Aguan K, et al. (1994) Characterization and chromosomal localization of the human homologue of a rat AMP-activated protein kinase-encoding gene: a major regulator of lipid metabolism in mammals. Gene 149(2):345-50
Abstract: AMP-activated protein kinase (AMPK) phosphorylates and inactivates acetyl-CoA carboxylase and beta-hydroxy beta-methylglutaryl-coenzyme A (HMG-CoA) reductase which are the major enzymes involved in fatty acid and lipid biosyntheses. The AMPK gene from rat (rAMPK) has recently been cloned [Carling et al., J. Biol. Chem. 269 (1994) 11442-11448]. In order to study the structure and function of the human AMPK gene (hAMPK), we have cloned the gene, and report in this communication its nucleotide (nt) sequence, tissue distribution and chromosomal location. Our results show that the ORF of hAMPK encodes 552 amino acids (aa) (62.250 kDa) and is highly conserved with rAMPK with identities of 97.3 and 90% at the aa and nt levels, respectively. The hAMPK gene bears homology to a yeast protein kinase-encoding gene (snf1) that regulates carbohydrate metabolism, and also with three other genes encoding SNF1-like kinases from different plant species, namely Arabidopsis thaliana, Hordeum vulgare and Secale cereale. As determined by fluorescent in situ hybridization of a human metaphase chromosome spread, hAMPK maps to chromosome 1p31. The size of the hAMPK transcript is 8.5 kb and the transcription start point (tsp) is located approx. 46 bp upstream from the ATG codon. While 10-15% of AMPK is alternatively spliced in most tissues of the rat, our RT-PCR analyses of the hAMPK mRNA did not reveal the presence of any alternatively spliced form of the gene in human tissues. An interesting aspect of AMPK is that its expression, unlike in rat liver, could not be detected in human liver, and thus the purported role of the gene in controlling fatty-acid synthesis in the human liver remains to be determined.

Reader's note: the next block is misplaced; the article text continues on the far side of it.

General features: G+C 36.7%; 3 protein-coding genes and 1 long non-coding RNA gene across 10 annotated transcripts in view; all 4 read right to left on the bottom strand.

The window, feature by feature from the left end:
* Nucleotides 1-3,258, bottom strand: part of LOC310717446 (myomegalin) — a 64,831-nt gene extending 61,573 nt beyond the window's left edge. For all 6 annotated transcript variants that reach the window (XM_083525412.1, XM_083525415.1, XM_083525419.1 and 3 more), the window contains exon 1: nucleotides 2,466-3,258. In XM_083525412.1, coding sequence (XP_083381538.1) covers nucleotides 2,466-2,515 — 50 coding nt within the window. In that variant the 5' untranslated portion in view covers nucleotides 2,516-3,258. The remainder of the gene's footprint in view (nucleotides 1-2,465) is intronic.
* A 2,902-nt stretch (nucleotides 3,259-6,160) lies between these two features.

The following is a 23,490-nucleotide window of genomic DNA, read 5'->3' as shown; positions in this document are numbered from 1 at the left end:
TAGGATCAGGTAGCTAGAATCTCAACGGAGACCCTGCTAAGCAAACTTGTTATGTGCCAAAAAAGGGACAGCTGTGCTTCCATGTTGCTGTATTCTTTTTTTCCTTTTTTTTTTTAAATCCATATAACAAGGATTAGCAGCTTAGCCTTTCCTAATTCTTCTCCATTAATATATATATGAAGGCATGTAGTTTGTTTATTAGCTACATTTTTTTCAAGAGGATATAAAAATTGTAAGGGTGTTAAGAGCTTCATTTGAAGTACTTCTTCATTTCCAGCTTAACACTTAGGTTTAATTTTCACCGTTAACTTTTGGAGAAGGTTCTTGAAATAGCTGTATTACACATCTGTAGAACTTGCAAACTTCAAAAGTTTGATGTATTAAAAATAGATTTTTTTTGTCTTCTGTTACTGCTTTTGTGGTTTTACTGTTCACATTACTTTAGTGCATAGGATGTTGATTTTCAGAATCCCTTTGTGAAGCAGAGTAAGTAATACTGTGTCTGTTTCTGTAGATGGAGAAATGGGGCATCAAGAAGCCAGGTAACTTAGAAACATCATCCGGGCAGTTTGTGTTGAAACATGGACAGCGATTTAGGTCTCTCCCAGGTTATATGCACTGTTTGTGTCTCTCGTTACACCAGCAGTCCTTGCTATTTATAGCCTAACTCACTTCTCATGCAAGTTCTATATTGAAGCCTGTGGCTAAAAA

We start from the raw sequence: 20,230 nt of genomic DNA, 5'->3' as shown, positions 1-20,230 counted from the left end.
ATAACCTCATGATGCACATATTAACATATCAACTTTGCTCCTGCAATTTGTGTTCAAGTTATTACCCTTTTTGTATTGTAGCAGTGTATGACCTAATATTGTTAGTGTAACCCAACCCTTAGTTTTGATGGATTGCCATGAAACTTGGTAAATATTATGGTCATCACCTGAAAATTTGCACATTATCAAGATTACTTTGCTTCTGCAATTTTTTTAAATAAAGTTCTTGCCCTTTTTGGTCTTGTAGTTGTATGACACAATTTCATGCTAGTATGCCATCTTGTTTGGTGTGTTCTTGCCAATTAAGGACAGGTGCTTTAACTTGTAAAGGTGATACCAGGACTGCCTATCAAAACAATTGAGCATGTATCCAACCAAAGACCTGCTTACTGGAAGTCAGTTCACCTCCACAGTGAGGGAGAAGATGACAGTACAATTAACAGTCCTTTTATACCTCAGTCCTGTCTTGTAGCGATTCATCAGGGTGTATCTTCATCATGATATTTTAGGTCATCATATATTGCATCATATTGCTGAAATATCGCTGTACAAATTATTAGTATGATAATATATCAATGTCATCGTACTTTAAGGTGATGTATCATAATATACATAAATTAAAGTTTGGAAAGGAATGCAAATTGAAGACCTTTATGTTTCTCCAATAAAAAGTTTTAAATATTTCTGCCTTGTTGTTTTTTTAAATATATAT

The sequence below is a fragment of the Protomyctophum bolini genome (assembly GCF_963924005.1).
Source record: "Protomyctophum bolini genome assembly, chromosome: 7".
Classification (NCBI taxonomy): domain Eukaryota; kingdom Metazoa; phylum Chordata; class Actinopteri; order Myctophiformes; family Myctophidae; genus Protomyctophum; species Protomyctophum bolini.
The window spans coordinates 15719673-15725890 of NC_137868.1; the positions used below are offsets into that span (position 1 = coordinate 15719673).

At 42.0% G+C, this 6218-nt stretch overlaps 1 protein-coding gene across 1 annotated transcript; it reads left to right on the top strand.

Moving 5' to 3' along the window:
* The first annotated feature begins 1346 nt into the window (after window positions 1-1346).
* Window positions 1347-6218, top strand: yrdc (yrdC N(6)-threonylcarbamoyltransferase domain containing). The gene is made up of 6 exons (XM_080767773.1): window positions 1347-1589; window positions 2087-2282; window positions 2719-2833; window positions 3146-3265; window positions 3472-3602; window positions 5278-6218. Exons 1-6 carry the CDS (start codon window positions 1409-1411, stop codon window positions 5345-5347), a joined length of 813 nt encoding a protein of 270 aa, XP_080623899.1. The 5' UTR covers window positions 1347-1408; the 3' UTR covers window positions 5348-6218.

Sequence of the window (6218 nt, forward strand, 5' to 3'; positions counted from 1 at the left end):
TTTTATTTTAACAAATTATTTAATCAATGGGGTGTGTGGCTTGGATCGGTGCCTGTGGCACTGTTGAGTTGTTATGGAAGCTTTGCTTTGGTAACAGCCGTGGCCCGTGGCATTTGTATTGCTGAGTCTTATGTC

|Status: Published||Type: Journal Article||PubMed ID: 7959015|
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